Dreams of Yachts, Yods and Yews

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Yacht

A form of travel on the water, yachts are symbols of luxury and power. They are large and opulent, yet expensive and cumbersome. They are labor intensive and require more than one person to maneuver. Do you dream you are the owner or a passenger on a yacht? Are you carrying much responsibility or going “along for the ride” in life? Are you steering the yacht or watching it being driven? You are either in control of your destiny or simply not. Where is the yacht going? Like all dreams about transportation, the speed, power and journey all represent our trip through life.

Yew

Yew is a common name given to various species of trees. The Yew tree is most prominently given to any of various coniferous trees and shrubs in the genus Taxus: such as Canadian Yew, or Mexican Yew tree. The name also is used for any of various coniferous plants in the families Taxaceae: such as White berry yew or Plum yew.

Yew trees are very poisonus. Except for the fresh berries. The fleshy berry is edible, but the hard seed within is deadly poison. Best to leave it alone. The leaves also are poisonous. It is said that cattle who graze on yew will die within minutes.

Yew is very strong and resilience was once considered the material for making longbows. Ideally, the wood for a yew bow was taken from the juncture of heartwood and sapwood, and the bow contained both. Fine bows were traded between the British Isles and the mainland during the Middle Ages and as supplies were depleted, a tax of four bowstaves per tun was imposed on every ship coming into English ports in 1472. In 1562, the Bavarian government sent a plea to the Holy Roman Empire to stop cutting yew, siting damage done to the forests. The great, ancient yews protected other trees in the forest from severe winds. Lucky for the yew trees and their neighbors, guns began replacing bows soon after.

The tradition of planting yews in churchyards and graveyards was immortalized by Alfred, Lord Tennyson in the following poem:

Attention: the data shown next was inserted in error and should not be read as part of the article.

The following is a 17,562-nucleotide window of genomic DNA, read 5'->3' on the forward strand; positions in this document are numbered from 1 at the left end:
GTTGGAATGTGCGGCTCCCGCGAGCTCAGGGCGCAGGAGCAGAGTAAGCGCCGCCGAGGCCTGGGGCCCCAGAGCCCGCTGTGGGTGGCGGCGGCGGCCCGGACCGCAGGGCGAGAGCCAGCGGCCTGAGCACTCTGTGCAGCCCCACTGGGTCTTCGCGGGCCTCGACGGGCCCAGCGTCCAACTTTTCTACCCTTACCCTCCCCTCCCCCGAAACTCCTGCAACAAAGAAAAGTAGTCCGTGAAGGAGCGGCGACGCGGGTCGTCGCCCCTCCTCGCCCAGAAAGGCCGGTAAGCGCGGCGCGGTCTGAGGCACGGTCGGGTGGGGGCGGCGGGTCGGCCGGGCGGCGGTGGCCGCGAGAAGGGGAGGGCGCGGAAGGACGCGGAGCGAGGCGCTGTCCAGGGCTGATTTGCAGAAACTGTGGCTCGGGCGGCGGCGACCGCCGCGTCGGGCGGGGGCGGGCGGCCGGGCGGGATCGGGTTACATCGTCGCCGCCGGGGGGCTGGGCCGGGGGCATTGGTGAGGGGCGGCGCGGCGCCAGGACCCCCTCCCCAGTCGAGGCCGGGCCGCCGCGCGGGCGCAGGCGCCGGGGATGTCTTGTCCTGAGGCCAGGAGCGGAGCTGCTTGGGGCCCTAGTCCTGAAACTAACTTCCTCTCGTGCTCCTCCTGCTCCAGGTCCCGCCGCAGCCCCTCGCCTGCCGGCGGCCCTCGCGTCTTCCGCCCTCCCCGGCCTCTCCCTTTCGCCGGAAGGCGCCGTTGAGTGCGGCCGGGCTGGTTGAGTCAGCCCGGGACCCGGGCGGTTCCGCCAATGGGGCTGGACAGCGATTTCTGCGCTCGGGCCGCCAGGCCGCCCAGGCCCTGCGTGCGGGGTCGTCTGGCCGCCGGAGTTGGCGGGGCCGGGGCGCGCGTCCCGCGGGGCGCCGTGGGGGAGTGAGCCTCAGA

Old warder of these buried bones,
And answering now my random strokes
With fruitful cloud and living smoke,
Dark yew, that graspest at the stones
And dippest toward the dreamless head,
To thee too comes the golden hour
When flower is feeling after flower.”

Yew tree poisoning seemed to have been a popular choice for honorable suicide among the ancient Celts. In their writings, Caesar, Florus and Orosius each recounted instances where Celtic individuals or groups took their own lives by yew poisoning rather than submit to their conquerors.

The Temple of Uppsala in Sweden was a temple devoted to the Norse Gods. There is little archaeological evidence for this temple, but there are a few written accounts from Adam of Bremens, the Norse sagas and Gesta Danorum. No one is sure what happened to it, though it may be speculated that the cathedral that currently stands in the town was built upon its ruins. According to legend, a great sacred evergreen stood in the temple. It is believed by some that this tree was a yew.

Yew is associated with the planets Saturn and Jupiter and with the Goddess Hecate.

Yew is a faerie plant and one of those plants that has a long association with witches. Yew is associated with death and rebirth and is appropriate for funeral wreathes and memorial plantings. Likewise, it is appropriate for decorating for Yule, as the winter solstice represents the cusp between the season of life and the season of death.

Yew is associated with divination and astral travel and anything that relates to communication or travel between realms. The wood is also very attractive in form and coloring. This makes it especially useful for making runes, Ogham sticks, frames for scrying mirrors, talking boards and other divination tools, but it should not be used for goblets or any dishes that will be eaten from. People have died from drinking wine stored in yew barrels!

Yew are sacred in many Heathen and Druid traditions. It is one of the five sacred trees of Irish mythology known as the Tree of Ross.

Yod

The yodis the 10th letter in the Hebrew alphabet. Yods represent the presence of the divine. The symbol is found in the Tarot cards including The Tower, The Moon, Ace of Wands, Ace of Cups and Ace of Swords.

 Yoke (See egg).

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